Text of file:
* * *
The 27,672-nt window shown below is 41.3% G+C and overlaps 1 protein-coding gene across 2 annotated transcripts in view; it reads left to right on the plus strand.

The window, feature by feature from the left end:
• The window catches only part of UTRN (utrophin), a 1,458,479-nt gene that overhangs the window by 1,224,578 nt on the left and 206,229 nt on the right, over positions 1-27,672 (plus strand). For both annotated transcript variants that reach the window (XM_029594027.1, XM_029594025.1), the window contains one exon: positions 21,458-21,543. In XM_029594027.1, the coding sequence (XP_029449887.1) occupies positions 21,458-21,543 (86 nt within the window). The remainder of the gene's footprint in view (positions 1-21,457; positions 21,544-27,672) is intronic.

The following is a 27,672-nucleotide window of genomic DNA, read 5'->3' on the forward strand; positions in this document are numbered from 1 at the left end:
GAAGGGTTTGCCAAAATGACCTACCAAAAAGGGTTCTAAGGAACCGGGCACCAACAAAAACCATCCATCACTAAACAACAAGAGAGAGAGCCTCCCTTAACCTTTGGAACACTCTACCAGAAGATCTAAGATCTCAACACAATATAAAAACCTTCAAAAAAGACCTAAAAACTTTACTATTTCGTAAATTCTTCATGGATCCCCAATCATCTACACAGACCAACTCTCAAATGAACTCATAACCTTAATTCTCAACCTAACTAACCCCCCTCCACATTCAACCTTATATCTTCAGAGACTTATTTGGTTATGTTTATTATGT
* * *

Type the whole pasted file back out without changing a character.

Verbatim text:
The 27,672-nt window shown below is 41.3% G+C and overlaps 1 protein-coding gene across 2 annotated transcripts in view; it reads left to right on the plus strand.

The window, feature by feature from the left end:
• The window catches only part of UTRN (utrophin), a 1,458,479-nt gene that overhangs the window by 1,224,578 nt on the left and 206,229 nt on the right, over positions 1-27,672 (plus strand). For both annotated transcript variants that reach the window (XM_029594027.1, XM_029594025.1), the window contains one exon: positions 21,458-21,543. In XM_029594027.1, the coding sequence (XP_029449887.1) occupies positions 21,458-21,543 (86 nt within the window). The remainder of the gene's footprint in view (positions 1-21,457; positions 21,544-27,672) is intronic.

The following is a 27,672-nucleotide window of genomic DNA, read 5'->3' on the forward strand; positions in this document are numbered from 1 at the left end:
GAAGGGTTTGCCAAAATGACCTACCAAAAAGGGTTCTAAGGAACCGGGCACCAACAAAAACCATCCATCACTAAACAACAAGAGAGAGAGCCTCCCTTAACCTTTGGAACACTCTACCAGAAGATCTAAGATCTCAACACAATATAAAAACCTTCAAAAAAGACCTAAAAACTTTACTATTTCGTAAATTCTTCATGGATCCCCAATCATCTACACAGACCAACTCTCAAATGAACTCATAACCTTAATTCTCAACCTAACTAACCCCCCTCCACATTCAACCTTATATCTTCAGAGACTTATTTGGTTATGTTTATTATGT